I shall begin with the famous text in 1 John 5:7 as giving full proof and evidence of this doctrine; "For there are three that bear record in heaven, the Father, the Word, and the Holy Ghost; and these three are one": which is not only a proof of the Deity of each of these three, inasmuch as they, are not only said to be "one", that is, one God; and their witness is called the witness of God, (1 John 5:9) but of a Trinity of Persons, in the unity of the divine essence; unity of essence, or nature, is asserted and secured, by their being said to be one; which respects not a mere unity of testimony, but of nature; for it is not said of them, as of the witnesses on earth, that they "agree in one"; but that they "are one". And they may be called a Trinity, inasmuch as they are "three"; and a Trinity of Persons, since they are not only spoken of as distinct from each other, the Father from the Word and Holy Ghost, the Word from the Father and the Holy Ghost, and the Holy Ghost from the Father and the Word; but a personal action is ascribed to each of them; for they are all three said to be testifiers, or to bear record; which cannot be said of mere names and characters; nor be understood of one person under different names; for if the one living and true God only bears record, first under the character of a Father, then under the character of a Son, or the Word, and then under the character of the Holy Ghost; testimony, indeed, would be bore three times, but there would be but one testifier, and not three, as the apostle asserts. Suppose one man should, for one man may bear the characters, and stand in the relations of father, son, and master; of a father to a child of his own; of a son, his father being living; and of a master to servants under him; suppose, I say, this man should come into a court of judicature, and be admitted to bear testimony in an affair there depending, and should give his testimony first under the character of a father, then under the character of a son, and next under the character of a master; every one will conclude, that though here was a testimony three times bore, yet there was but one, and not three, that bore record. This text is so glaring a proof of the doctrine of the Trinity, that the enemies of it have done all they can to weaken its authority, and have pushed hard to extirpate it from a place in the sacred writings. They object, that it is wanting in the Syriac version; that the old Latin interpreter has it not; that it is not to be found in many Greek manuscripts; and is not quoted by the ancient fathers who wrote against the Arians, when it might have been of great service to them. To all which it may be replied; that as to the Syriac version, though an ancient one, it is but a version, and till of late appeared a very defective one; the history of the adulterous woman in the eighth of John, the second epistle of Peter, the second and third epistles of John, the epistle of Jude, and the book of Revelation, were all wanting, till restored from a copy of archbishop Usher's, by De Dieu and Dr. Pocock; and who also, from an Eastern copy, has supplied the version with this text, so that now it stands in it. And as to the old Latin interpreter, it is certain that it is to be seen in many Latin manuscripts of an early date, and is in the Vulgate Latin version of the London Polyglot Bible; and the Latin translation which bears the name of Jerom has it; and who, in an epistle to Eustochium, prefixed to his translation of those canonical epistles, complains of the omission of it, by unfaithful interpreters. As to its being wanting in some Greek manuscripts, it need only be said, it is found in many others; it is in the Complutensian edition, the compilers of which made use of various copies; out of sixteen ancient copies of Robert Stephens's, nine of them had it; and it is also said to be in an old British copy. As to its not being quoted by some of the ancient fathers, this can be no proof of its not being genuine; since it might be in the original copy, and not in that used by them, through the carelessness and unfaithfulness of transcribers; or through copies erased falling into their hands, such as had been corrupted before the times of Arius, even by Artemon, or his disciples, who lived in the second century; who held that Christ was a mere man; by whom it is said, this passage was erased; and certain it is, that this epistle was very early corrupted; as the ancient writers testify: or it might be in the copies used by the fathers, and yet not quoted by them, having scriptures not without it, to prove and defend the doctrine of it; and yet, after all, it appears plainly to be quoted by many of them; by Fulgentius, in the beginning of the sixth century, against the Arians, without any scruple or hesitation: and Jerom, as before observed, has it in his translation, made in the latter end of the fourth century: and it is quoted by Athanasius, about the middle of it; and before him by Cyprian, in the middle of the third century: and is manifestly referred to by Tertullian, in the beginning of it; and by Clemens of Alexandria, towards the end of the second century: so that it is to be traced up within a hundred years, or less, the writing of the epistle; which is enough to satisfy anyone of the genuineness of this text. And, besides, it should be observed, that there never was any dispute about it, until Erasmus left it out in the first edition of his translation of the New Testament; and yet he himself, upon the credit of the old British copy, before mentioned, put it into another edition of his translation. Yea, the Socinians themselves have not dared to leave it out in their German Racovian version, A. C. 1630. To which may be added, that the context requires it; the connection with the preceding verse shows it, as well as its opposition to, and distinction from, the following verse; and in 1 John 5:9 is a plain reference to the divine witnesses in this; for the inference in it would not be clear, if there was no mention before made of a divine testimony. But I shall not rest the proof of the doctrine of the Trinity on this single passage; but on the whole current and universal consent of scripture, where it is written as with a sunbeam; according to which, a Trinity of Persons in the Godhead appears in the works of creation, providence, and grace; in all things respecting the office and work of Christ; in God's acts of grace towards and upon his people; and in their worship and duties of religion enjoined them, and practised by them.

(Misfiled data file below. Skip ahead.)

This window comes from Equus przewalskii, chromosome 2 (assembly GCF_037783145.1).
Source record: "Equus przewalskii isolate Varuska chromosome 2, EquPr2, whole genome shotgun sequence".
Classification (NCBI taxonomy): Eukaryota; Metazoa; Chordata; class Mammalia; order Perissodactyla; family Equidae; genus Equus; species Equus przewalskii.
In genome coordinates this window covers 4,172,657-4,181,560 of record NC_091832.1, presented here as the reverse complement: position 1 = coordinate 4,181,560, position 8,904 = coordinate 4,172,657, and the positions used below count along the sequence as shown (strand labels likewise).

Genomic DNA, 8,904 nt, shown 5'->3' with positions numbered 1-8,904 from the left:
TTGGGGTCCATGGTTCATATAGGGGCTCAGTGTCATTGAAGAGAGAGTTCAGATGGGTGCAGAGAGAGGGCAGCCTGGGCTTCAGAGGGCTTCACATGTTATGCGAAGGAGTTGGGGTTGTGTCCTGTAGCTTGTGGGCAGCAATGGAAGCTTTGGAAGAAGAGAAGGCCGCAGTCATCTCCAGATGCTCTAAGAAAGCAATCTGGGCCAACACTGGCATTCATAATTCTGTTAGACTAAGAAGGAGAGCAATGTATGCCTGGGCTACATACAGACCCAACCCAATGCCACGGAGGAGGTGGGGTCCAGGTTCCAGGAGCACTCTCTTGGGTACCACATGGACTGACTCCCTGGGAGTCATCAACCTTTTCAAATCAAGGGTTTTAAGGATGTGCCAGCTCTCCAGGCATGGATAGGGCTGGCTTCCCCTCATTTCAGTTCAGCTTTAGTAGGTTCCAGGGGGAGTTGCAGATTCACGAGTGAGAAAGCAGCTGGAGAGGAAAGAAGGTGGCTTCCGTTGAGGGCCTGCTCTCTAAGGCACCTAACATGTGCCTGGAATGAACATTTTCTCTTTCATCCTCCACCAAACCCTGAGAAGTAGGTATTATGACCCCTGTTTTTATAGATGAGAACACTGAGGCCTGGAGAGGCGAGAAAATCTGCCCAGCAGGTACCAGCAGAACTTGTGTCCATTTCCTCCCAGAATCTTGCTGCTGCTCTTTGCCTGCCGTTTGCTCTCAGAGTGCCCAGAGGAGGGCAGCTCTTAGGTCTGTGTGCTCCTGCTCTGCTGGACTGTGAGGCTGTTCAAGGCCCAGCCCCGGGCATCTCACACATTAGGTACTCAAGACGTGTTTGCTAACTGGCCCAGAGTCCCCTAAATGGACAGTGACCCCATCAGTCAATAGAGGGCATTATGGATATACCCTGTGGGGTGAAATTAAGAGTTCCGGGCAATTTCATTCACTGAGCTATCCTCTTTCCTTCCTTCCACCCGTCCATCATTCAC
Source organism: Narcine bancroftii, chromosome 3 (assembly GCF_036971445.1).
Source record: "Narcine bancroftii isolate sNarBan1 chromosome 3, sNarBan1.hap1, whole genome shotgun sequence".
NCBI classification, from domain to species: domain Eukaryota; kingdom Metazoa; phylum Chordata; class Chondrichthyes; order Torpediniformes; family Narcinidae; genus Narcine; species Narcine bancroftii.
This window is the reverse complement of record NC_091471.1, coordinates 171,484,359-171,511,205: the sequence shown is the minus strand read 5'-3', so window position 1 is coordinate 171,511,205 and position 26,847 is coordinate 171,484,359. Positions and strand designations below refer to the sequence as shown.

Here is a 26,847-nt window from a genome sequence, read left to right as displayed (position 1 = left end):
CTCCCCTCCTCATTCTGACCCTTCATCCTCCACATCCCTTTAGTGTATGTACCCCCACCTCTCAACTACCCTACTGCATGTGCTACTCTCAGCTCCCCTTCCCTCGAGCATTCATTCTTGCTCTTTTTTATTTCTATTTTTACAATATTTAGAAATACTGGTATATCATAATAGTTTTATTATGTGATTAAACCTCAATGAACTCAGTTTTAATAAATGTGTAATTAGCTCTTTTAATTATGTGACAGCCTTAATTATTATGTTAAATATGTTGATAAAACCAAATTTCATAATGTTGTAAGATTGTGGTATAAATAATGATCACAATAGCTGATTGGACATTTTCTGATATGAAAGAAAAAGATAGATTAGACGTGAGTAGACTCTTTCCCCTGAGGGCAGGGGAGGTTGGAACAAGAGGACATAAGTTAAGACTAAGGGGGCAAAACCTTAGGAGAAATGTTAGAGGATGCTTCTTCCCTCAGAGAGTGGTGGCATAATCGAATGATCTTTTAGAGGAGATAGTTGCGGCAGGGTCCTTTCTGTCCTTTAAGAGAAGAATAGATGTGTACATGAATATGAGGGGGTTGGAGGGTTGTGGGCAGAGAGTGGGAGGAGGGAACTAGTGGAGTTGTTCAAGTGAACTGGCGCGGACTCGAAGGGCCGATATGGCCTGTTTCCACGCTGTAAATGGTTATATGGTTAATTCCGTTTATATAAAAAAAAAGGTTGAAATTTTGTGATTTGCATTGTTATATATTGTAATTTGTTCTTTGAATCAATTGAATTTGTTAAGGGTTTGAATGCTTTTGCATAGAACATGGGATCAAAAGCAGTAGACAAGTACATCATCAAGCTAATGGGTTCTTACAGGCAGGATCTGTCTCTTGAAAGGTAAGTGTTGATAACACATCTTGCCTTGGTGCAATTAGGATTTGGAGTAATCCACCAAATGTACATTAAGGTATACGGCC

2a. In the works of creation: as by these the eternal power and Godhead are made manifest, so in them are plain traces of a Trinity of persons; that God the Father made the heavens, earth and sea, and all that are in them, under which character the apostles addressed him as distinct from Christ his Son, (Acts 4:24, 27) none will doubt; and that the divine Word, or Son of God, was concerned in all this a question cannot be made of it, when it is observed that it is said, "All things were made by him, and without him was not anything made that is made" (John 1:3). And as for the Holy Spirit he is not only said to move upon the face of the waters which covered the earth, and brought that unformed chaos of earth and water into a beautiful order, but to garnish the heavens, to bespangle the firmament with stars of light, and to form the crooked serpent, the Leviathan, which being the greatest, is put for all the fishes of the sea; as well as he is said to be sent forth yearly, and renews the face of the earth at every returning spring; which is little less than a creation, and is so called, (Gen. 1:2; Job 26:13; Ps. 104:30) and all three may be seen together in one text, (Ps. 33:6) "By the word of the Lord were the heavens made, and all the host of them by the breath of his mouth"; where mention is made of Jehovah, and his Word, the eternal Logos, and of his Spirit, the breath of his mouth, as all concerned in the making of the heavens, and all the host of them. And as in the creation of man, in particular, a plurality has been observed, this plurality was neither more nor fewer than three; that God the Father is the maker of men, will not be objected to; "Have we not all one father? hath not one God created us?" (Mal. 2:10) and the Son of God, who is the husband of the church, and the Redeemer of men, is expressly said to be their maker, (Isa. 54:5) and of the Holy Spirit, Elihu in so many words says, "The Spirit of God hath made me, and the breath of the almighty hath given me life" (Job 33:4).